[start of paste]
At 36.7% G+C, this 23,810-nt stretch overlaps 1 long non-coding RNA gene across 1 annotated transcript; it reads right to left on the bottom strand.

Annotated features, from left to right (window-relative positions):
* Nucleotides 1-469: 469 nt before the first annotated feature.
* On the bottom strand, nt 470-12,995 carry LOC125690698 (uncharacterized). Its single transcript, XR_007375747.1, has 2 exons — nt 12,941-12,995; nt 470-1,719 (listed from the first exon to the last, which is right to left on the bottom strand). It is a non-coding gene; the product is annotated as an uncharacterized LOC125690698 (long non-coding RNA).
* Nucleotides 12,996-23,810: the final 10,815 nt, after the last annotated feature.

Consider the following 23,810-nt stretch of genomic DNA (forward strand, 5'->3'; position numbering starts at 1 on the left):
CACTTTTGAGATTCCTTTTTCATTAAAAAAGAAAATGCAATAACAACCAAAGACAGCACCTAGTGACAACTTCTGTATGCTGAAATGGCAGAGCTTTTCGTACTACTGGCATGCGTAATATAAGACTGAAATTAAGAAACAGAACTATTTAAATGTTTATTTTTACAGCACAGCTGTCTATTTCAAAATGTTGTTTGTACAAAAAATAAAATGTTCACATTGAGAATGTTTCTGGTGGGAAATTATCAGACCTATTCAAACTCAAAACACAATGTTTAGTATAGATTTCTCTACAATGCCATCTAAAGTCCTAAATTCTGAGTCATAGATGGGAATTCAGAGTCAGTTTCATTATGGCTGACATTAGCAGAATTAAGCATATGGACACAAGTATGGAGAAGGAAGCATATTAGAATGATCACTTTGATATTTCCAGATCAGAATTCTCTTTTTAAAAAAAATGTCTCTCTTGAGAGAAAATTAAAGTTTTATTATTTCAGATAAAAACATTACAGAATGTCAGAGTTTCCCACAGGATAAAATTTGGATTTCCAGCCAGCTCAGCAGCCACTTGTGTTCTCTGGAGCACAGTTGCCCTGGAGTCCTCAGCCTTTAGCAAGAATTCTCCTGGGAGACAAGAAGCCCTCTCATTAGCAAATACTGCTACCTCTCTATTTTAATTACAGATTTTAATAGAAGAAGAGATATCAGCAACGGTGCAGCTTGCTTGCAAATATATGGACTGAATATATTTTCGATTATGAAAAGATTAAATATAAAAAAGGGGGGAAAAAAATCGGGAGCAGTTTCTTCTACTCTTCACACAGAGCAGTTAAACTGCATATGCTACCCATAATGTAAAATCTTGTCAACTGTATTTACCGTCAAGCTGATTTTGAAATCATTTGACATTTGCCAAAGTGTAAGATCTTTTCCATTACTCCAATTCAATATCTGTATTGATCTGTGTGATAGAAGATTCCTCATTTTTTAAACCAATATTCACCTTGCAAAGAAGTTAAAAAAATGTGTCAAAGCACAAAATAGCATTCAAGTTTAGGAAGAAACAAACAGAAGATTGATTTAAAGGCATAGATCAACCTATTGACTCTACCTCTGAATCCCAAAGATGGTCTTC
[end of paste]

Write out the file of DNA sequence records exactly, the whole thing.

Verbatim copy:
At 36.7% G+C, this 23,810-nt stretch overlaps 1 long non-coding RNA gene across 1 annotated transcript; it reads right to left on the bottom strand.

Annotated features, from left to right (window-relative positions):
* Nucleotides 1-469: 469 nt before the first annotated feature.
* On the bottom strand, nt 470-12,995 carry LOC125690698 (uncharacterized). Its single transcript, XR_007375747.1, has 2 exons — nt 12,941-12,995; nt 470-1,719 (listed from the first exon to the last, which is right to left on the bottom strand). It is a non-coding gene; the product is annotated as an uncharacterized LOC125690698 (long non-coding RNA).
* Nucleotides 12,996-23,810: the final 10,815 nt, after the last annotated feature.

Consider the following 23,810-nt stretch of genomic DNA (forward strand, 5'->3'; position numbering starts at 1 on the left):
CACTTTTGAGATTCCTTTTTCATTAAAAAAGAAAATGCAATAACAACCAAAGACAGCACCTAGTGACAACTTCTGTATGCTGAAATGGCAGAGCTTTTCGTACTACTGGCATGCGTAATATAAGACTGAAATTAAGAAACAGAACTATTTAAATGTTTATTTTTACAGCACAGCTGTCTATTTCAAAATGTTGTTTGTACAAAAAATAAAATGTTCACATTGAGAATGTTTCTGGTGGGAAATTATCAGACCTATTCAAACTCAAAACACAATGTTTAGTATAGATTTCTCTACAATGCCATCTAAAGTCCTAAATTCTGAGTCATAGATGGGAATTCAGAGTCAGTTTCATTATGGCTGACATTAGCAGAATTAAGCATATGGACACAAGTATGGAGAAGGAAGCATATTAGAATGATCACTTTGATATTTCCAGATCAGAATTCTCTTTTTAAAAAAAATGTCTCTCTTGAGAGAAAATTAAAGTTTTATTATTTCAGATAAAAACATTACAGAATGTCAGAGTTTCCCACAGGATAAAATTTGGATTTCCAGCCAGCTCAGCAGCCACTTGTGTTCTCTGGAGCACAGTTGCCCTGGAGTCCTCAGCCTTTAGCAAGAATTCTCCTGGGAGACAAGAAGCCCTCTCATTAGCAAATACTGCTACCTCTCTATTTTAATTACAGATTTTAATAGAAGAAGAGATATCAGCAACGGTGCAGCTTGCTTGCAAATATATGGACTGAATATATTTTCGATTATGAAAAGATTAAATATAAAAAAGGGGGGAAAAAAATCGGGAGCAGTTTCTTCTACTCTTCACACAGAGCAGTTAAACTGCATATGCTACCCATAATGTAAAATCTTGTCAACTGTATTTACCGTCAAGCTGATTTTGAAATCATTTGACATTTGCCAAAGTGTAAGATCTTTTCCATTACTCCAATTCAATATCTGTATTGATCTGTGTGATAGAAGATTCCTCATTTTTTAAACCAATATTCACCTTGCAAAGAAGTTAAAAAAATGTGTCAAAGCACAAAATAGCATTCAAGTTTAGGAAGAAACAAACAGAAGATTGATTTAAAGGCATAGATCAACCTATTGACTCTACCTCTGAATCCCAAAGATGGTCTTC